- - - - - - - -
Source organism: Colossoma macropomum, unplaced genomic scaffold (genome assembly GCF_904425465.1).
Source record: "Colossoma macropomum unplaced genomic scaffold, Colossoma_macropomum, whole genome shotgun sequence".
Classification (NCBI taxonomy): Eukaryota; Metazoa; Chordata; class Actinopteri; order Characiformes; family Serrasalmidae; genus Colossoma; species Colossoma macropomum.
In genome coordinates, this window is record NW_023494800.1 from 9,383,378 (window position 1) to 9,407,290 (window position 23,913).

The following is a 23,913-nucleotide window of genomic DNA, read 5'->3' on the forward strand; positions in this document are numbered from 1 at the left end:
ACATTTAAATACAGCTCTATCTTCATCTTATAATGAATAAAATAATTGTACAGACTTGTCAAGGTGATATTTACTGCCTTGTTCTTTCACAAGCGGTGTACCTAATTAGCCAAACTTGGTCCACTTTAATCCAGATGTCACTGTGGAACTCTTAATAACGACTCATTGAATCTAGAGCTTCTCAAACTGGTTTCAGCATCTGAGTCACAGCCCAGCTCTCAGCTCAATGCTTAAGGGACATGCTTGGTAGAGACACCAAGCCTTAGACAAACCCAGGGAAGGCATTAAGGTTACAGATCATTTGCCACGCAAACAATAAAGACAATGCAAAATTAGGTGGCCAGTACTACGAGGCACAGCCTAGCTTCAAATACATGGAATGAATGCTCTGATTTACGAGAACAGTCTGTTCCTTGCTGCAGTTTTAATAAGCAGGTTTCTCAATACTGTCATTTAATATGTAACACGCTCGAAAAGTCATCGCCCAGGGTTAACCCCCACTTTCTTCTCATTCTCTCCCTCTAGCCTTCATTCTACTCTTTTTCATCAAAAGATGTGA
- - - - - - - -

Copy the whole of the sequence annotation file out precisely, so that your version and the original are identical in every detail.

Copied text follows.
Source organism: Colossoma macropomum, unplaced genomic scaffold (genome assembly GCF_904425465.1).
Source record: "Colossoma macropomum unplaced genomic scaffold, Colossoma_macropomum, whole genome shotgun sequence".
Classification (NCBI taxonomy): Eukaryota; Metazoa; Chordata; class Actinopteri; order Characiformes; family Serrasalmidae; genus Colossoma; species Colossoma macropomum.
In genome coordinates, this window is record NW_023494800.1 from 9,383,378 (window position 1) to 9,407,290 (window position 23,913).

The following is a 23,913-nucleotide window of genomic DNA, read 5'->3' on the forward strand; positions in this document are numbered from 1 at the left end:
ACATTTAAATACAGCTCTATCTTCATCTTATAATGAATAAAATAATTGTACAGACTTGTCAAGGTGATATTTACTGCCTTGTTCTTTCACAAGCGGTGTACCTAATTAGCCAAACTTGGTCCACTTTAATCCAGATGTCACTGTGGAACTCTTAATAACGACTCATTGAATCTAGAGCTTCTCAAACTGGTTTCAGCATCTGAGTCACAGCCCAGCTCTCAGCTCAATGCTTAAGGGACATGCTTGGTAGAGACACCAAGCCTTAGACAAACCCAGGGAAGGCATTAAGGTTACAGATCATTTGCCACGCAAACAATAAAGACAATGCAAAATTAGGTGGCCAGTACTACGAGGCACAGCCTAGCTTCAAATACATGGAATGAATGCTCTGATTTACGAGAACAGTCTGTTCCTTGCTGCAGTTTTAATAAGCAGGTTTCTCAATACTGTCATTTAATATGTAACACGCTCGAAAAGTCATCGCCCAGGGTTAACCCCCACTTTCTTCTCATTCTCTCCCTCTAGCCTTCATTCTACTCTTTTTCATCAAAAGATGTGA